Labor and Public Employees Committee

JOINT FAVORABLE REPORT

Bill No.:

HB-6875

Title:

AN ACT CONCERNING CRIMINAL RECORDS AND EMPLOYMENT APPLICATIONS.

Vote Date:

3/12/2015

Vote Action:

Joint Favorable

PH Date:

3/5/2015

File No.:

379

SPONSORS OF BILL:

Labor and Public Employees Committee

REASONS FOR BILL:

This bill would prevent employer's discrimination against ex-offenders with minor non-violent misdemeanors. The bill would also allow applicants to keep those records private that are more than five years old.

RESPONSE FROM ADMINISTRATION/AGENCY:

Tanya Hughes, Executive Director, Commission on Human Rights and Opportunities testified for the bill. The bill will allow individuals with a non-violent misdemeanor more than five years old to not be discriminated against. Individuals will compete on an equal footing and obtain employment based on merit rather than their criminal history. Disqualifying a job applicant because of criminal history will violate state and federal antidiscrimination laws.

Stephen N. Ment, Judicial Branch, State of Connecticut stated the judicial branch is concerned with certain provisions of the bill. Connecticut General Statutes 46a-81 sets forth exceptions to the policy for law enforcement agencies. They would like to see the bill amended to provide a similar exception to strike an appropriate balance so law enforcement agencies are free to abide by the bills' general principle, while also maintaining the discretion to screen applicants for sensitive positions if necessary.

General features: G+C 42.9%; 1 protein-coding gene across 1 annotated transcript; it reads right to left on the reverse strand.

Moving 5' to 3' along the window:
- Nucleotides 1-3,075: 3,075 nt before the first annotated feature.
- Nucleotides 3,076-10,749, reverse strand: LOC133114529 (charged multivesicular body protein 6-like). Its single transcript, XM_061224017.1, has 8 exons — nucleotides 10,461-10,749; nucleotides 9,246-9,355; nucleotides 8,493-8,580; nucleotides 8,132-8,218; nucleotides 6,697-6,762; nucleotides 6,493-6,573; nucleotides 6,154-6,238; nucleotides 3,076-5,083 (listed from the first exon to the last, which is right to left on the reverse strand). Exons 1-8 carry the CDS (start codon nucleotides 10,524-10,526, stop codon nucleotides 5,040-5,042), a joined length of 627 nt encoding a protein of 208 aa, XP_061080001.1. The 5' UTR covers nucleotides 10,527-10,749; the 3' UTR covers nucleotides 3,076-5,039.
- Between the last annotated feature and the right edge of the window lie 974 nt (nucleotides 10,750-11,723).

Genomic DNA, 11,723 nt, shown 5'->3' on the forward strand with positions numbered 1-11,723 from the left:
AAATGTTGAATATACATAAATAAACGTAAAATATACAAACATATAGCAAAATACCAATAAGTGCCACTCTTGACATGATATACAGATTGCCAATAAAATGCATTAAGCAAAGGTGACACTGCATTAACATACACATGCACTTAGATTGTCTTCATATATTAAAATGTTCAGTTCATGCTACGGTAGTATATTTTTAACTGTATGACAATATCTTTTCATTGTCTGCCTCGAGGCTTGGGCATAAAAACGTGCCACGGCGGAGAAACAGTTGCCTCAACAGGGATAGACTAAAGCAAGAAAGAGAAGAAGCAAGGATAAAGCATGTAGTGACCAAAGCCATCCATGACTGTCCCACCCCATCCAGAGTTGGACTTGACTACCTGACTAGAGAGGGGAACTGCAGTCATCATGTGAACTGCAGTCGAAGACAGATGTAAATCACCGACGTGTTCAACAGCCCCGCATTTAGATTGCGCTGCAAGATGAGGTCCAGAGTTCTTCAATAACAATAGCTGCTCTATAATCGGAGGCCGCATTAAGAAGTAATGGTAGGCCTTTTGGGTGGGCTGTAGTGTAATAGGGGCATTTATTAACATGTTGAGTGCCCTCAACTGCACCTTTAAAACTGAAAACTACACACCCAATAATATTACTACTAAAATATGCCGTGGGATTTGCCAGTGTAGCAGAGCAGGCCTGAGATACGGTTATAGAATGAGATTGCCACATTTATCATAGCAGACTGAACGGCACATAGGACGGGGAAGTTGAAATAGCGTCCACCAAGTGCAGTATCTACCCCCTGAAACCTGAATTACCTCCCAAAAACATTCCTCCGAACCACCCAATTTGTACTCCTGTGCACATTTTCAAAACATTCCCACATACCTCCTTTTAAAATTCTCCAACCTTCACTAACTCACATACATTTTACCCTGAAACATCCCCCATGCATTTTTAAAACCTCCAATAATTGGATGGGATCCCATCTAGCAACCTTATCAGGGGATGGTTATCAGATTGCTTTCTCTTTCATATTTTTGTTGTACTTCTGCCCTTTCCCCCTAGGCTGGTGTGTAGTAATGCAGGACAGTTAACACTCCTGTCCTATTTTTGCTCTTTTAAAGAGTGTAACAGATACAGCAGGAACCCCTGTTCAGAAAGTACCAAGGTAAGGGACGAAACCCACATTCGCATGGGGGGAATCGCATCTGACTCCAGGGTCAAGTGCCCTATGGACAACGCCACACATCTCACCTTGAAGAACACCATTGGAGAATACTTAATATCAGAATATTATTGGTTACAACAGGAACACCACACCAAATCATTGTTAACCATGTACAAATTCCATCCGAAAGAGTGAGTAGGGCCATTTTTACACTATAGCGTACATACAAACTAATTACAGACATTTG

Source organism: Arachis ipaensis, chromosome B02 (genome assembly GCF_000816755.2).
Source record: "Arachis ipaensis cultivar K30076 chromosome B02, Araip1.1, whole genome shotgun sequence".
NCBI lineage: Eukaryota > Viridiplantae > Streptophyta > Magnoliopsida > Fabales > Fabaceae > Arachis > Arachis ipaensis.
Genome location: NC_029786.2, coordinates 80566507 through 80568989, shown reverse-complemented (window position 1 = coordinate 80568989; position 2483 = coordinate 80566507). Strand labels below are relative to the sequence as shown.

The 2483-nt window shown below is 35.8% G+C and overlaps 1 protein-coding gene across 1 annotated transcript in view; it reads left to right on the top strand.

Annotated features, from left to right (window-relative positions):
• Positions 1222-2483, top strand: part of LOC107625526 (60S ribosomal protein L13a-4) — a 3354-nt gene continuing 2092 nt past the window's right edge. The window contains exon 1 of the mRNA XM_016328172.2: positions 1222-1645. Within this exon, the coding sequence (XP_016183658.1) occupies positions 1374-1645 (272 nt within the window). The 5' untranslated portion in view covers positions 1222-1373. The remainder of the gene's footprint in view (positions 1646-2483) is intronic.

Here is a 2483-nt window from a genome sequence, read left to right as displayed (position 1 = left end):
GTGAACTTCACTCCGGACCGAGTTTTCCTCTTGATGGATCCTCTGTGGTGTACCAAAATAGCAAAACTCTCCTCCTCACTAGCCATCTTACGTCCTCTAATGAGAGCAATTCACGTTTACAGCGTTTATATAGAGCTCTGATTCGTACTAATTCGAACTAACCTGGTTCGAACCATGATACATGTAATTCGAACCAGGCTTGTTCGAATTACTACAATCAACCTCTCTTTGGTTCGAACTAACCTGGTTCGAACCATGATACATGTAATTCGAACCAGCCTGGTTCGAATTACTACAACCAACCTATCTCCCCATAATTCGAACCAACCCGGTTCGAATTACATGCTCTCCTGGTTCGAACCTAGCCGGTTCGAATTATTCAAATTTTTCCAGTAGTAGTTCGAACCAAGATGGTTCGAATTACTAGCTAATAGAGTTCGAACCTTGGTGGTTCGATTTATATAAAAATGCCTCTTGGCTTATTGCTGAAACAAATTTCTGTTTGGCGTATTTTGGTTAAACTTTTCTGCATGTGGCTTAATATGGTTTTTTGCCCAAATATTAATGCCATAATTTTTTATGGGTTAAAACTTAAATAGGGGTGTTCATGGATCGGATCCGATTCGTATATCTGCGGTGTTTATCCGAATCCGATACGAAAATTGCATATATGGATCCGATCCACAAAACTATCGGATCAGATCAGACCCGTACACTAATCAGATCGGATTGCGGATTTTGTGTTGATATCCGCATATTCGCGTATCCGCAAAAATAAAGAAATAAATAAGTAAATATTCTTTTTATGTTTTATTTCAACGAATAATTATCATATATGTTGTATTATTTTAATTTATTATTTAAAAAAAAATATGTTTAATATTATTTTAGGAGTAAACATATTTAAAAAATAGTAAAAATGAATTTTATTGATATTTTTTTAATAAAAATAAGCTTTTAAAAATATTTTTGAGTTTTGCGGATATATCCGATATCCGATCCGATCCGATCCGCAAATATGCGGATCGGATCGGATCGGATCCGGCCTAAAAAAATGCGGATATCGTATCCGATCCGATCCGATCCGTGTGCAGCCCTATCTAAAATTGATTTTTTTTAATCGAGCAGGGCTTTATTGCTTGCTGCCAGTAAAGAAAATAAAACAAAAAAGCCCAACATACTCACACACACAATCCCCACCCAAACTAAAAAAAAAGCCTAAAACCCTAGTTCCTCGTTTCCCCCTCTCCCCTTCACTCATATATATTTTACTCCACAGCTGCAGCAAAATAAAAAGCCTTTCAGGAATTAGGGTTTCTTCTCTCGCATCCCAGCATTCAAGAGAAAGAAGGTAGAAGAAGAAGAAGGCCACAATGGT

NATURE AND SOURCES OF SUPPORT:

None submitted

NATURE AND SOURCES OF OPPOSITION:

Connecticut Police Chief Association submitted testimony referring to application for jobs in law enforcement. Immediate disclosure of past arrests is necessary to screen out applicants. If an applicant acknowledges past encounters with law enforcement, the chief is able to see that the applicant is forthcoming and perhaps suitable for employment.

Eric Gjede, Assistant Council, Connecticut Business and Industry (CBIA) testified in opposition to the bill. Hiring employees is an expensive process ant there are jobs that require candidates to have a clean record. This bill prevents employers from screening ineligible candidates causing additional time, resources and costs.

Kevin A. Dillon, Executive Director Connecticut Airport Authority testified on the effect this bill would have on Airport employees. Resources would needlessly be expended processing application that would require mandatory rejection as per federal regulations regardless of whether the individual was otherwise qualified. Individuals with certain criminal histories are not permitted to acquire access to secure areas in the airport.

Mag Morelli, President, LeadingAge Connecticut submitted information regarding the mandatory centralized Applicant Background Check Management Systems that is being developed by the Connecticut Department of Public Health. They anticipate going live with this on April 1st, and will mandate background searches for all new hires that have direct access to nursing home residents and other elderly health care providers.

National Federation of Independent Business opposes this bill because it would dramatically restrict the ability of small employers to have necessary and relevant information related to the criminal backgrounds of potential employees. It also increases the potential for litigation by adding more risks and variables into the hiring process. This leaves no legal recourse for employers who may be put in a tenuous legal position as a result of limited information during the hiring process.

Reported by: Marie Knudsen

Date: March 25,2015